I love beer, especially craft beer, and from the look of things about 5 p.m. most days so do many other North Carolinians.
But as I enjoy my IPAs, I’m concerned that the big beer companies will someday crush small breweries, just as they did almost 50 years ago.
Craft drinkers want beer with taste, beer made locally in small batches not swill corporately designed by the Brazilian company that sells one-third of the world’s beer and can afford Super Bowl ads.
It wasn’t long ago that only the swill was available. Craft beer availability here accelerated only after passage in 2006 of a bill allowing the brewing and sale of strong beer. There are now 190 craft breweries in the state, generating $1.2 billion of business and 10,000 jobs. There probably weren’t 20 craft breweries in 2001.
Today, the craft beer industry is involved in a major legislative battle.
State law in place since the repeal of Prohibition mandates a three-tiered system for beer sales: producer, distributor and retailer, all required to remain separate as a guard against pre-Prohibition abuses.
The law has two important exceptions. A brewery can sell its own beer at its brewery, or “brewpub.” And, a brewery can self-distribute, not being required to use an independent distributor until it brews 25,000 barrels.
Several craft brewers want the 25,000-barrel limit raised so they can expand but continue self-distribution. The politically powerful beer distributors, the second of the three tiers, are opposed.
I don’t know where I stand.
In my heart, I’m with the little guys. I know the history of beer in this country and how every city in the country had its own brewery until Big Beer muscled them out of business. When I think of beer distributors, I think of Big Beer.
That may not be fair, however. The distributors make the bulk of their money from Big Beer but they also distribute the little beers, finding them space on our grocery store shelves. And the viability of the distributors is essential to the future of the crafts.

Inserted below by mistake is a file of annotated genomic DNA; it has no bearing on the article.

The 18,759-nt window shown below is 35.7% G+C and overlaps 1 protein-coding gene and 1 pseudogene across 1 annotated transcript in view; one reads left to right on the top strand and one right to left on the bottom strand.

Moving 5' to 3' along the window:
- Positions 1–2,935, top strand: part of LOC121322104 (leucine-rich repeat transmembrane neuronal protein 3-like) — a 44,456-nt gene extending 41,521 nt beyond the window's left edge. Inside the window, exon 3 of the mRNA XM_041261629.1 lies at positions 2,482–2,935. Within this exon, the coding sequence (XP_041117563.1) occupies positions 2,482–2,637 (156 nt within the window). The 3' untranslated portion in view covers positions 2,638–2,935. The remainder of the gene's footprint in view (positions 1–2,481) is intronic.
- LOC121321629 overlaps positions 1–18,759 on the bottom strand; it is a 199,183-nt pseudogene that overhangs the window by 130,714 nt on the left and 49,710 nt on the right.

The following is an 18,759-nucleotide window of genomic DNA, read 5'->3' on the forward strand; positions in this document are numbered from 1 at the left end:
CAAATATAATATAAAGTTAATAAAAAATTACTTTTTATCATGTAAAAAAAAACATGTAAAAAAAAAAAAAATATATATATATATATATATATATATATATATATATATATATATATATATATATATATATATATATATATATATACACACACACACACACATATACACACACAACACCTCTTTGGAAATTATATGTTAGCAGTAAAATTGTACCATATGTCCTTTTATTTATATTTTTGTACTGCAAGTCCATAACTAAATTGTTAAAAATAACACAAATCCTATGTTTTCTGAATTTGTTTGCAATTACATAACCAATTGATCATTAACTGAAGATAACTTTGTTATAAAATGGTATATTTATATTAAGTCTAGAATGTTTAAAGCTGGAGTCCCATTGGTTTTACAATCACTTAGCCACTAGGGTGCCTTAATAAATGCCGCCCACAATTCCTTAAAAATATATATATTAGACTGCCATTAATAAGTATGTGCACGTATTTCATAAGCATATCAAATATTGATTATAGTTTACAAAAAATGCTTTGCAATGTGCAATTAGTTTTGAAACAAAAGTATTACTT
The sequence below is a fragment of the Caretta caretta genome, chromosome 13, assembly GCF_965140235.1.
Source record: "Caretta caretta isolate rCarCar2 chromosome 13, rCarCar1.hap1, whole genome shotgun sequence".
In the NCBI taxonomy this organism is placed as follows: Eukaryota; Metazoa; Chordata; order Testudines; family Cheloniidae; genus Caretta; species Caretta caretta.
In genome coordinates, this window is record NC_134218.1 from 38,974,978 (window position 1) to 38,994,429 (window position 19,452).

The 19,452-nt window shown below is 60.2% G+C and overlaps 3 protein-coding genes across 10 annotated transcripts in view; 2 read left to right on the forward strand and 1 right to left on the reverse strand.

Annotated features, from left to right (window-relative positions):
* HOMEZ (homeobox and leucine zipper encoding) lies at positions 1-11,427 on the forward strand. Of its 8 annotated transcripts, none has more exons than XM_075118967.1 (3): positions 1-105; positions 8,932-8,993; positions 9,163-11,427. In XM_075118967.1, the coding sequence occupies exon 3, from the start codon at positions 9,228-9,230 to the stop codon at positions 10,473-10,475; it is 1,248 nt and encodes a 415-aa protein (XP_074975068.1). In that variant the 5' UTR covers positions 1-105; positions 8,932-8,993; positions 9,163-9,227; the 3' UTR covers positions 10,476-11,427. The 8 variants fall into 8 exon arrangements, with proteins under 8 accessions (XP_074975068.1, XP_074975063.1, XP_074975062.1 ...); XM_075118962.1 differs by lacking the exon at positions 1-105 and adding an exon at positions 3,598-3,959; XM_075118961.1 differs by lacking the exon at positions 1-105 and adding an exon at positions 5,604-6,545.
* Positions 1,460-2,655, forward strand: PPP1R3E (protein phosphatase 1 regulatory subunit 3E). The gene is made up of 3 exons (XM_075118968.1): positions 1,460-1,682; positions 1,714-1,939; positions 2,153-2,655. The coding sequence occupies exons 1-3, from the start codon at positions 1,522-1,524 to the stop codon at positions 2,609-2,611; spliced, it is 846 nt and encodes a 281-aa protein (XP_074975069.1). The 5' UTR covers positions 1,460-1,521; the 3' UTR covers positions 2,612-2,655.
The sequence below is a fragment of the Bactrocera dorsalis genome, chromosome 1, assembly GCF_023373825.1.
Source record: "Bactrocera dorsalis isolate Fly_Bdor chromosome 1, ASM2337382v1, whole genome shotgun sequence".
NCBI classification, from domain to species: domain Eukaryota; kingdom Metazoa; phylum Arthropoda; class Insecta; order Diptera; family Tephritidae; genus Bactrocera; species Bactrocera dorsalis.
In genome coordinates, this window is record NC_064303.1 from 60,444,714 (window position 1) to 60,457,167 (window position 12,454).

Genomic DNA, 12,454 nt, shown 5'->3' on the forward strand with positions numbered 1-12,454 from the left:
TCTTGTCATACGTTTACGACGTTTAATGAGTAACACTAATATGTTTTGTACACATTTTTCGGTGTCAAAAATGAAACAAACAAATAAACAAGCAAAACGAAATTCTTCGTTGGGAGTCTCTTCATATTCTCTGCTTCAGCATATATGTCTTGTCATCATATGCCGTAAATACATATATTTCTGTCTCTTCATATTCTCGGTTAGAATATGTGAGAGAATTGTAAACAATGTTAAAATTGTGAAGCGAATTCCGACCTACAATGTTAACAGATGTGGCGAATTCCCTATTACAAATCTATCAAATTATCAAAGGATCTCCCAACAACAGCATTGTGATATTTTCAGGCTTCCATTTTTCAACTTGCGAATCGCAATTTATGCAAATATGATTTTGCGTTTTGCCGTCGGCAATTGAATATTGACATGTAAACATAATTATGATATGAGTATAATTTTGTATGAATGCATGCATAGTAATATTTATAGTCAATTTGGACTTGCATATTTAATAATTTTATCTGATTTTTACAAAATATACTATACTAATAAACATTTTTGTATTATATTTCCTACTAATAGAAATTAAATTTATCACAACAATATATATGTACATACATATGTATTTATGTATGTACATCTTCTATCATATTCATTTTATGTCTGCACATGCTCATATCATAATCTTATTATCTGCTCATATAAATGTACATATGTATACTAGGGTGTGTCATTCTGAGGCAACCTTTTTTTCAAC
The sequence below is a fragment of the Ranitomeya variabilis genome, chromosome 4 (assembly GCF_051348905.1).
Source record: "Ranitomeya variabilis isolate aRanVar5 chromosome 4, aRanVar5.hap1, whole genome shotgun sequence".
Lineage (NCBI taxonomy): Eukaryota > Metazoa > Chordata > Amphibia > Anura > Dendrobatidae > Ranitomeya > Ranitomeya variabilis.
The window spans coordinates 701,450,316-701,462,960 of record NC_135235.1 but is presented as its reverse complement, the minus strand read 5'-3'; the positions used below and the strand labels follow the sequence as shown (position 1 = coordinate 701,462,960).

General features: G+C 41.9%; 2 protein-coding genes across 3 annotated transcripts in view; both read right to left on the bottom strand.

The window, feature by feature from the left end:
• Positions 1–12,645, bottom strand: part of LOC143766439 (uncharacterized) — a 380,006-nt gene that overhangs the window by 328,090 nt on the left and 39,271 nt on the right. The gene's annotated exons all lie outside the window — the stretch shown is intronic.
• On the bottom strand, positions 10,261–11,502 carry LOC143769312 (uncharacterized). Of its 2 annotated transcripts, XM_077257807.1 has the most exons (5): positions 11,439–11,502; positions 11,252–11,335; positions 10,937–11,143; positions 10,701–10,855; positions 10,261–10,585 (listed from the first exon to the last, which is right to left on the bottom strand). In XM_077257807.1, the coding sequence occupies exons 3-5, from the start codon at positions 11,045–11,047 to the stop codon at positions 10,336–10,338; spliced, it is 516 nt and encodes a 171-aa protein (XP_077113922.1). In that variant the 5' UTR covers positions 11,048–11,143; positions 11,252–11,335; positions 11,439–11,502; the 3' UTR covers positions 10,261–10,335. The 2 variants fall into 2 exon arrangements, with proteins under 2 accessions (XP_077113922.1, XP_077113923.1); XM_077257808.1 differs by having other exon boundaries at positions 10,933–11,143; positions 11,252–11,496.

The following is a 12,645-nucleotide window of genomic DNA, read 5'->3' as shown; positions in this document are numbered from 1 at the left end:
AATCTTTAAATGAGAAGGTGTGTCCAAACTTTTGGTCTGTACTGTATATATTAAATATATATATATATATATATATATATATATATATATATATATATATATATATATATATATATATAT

Once the state raises the limit above 25,000 barrels, I fear it will go away altogether and that Big Beer will buy distributorships. When that happens, the monopoly corruption of the pre-Prohibition starts again.
Big Beer, in a move reminiscent of its 1970s monopolization, is also buying up small, good breweries and adding their corporate power to those brands. So, enjoy a Joe IPA from 10 Barrel Brewing, a good beer. But that sale goes to Big Beer, not to locally owned Wicked Weed or Foothills.
The legislative battle is being cast as the craft industry, with small businesses in many legislative districts, versus the distributors with big contributions to the Republican Party. I see it as a struggle between those of us who want the small craft breweries to thrive, independent of the king, and those who want big business to once again tell us we can have only one style of beer, the swill they call “beer.”
Maybe the challenge for legislators, then, is to find ways to protect fair competition in the beer market, assuring that mega-corporations can’t crush locally owned businesses. And that challenge may have little to do with the 25,000-barrel limit.
Paul O’Connor has covered state government for 39 years.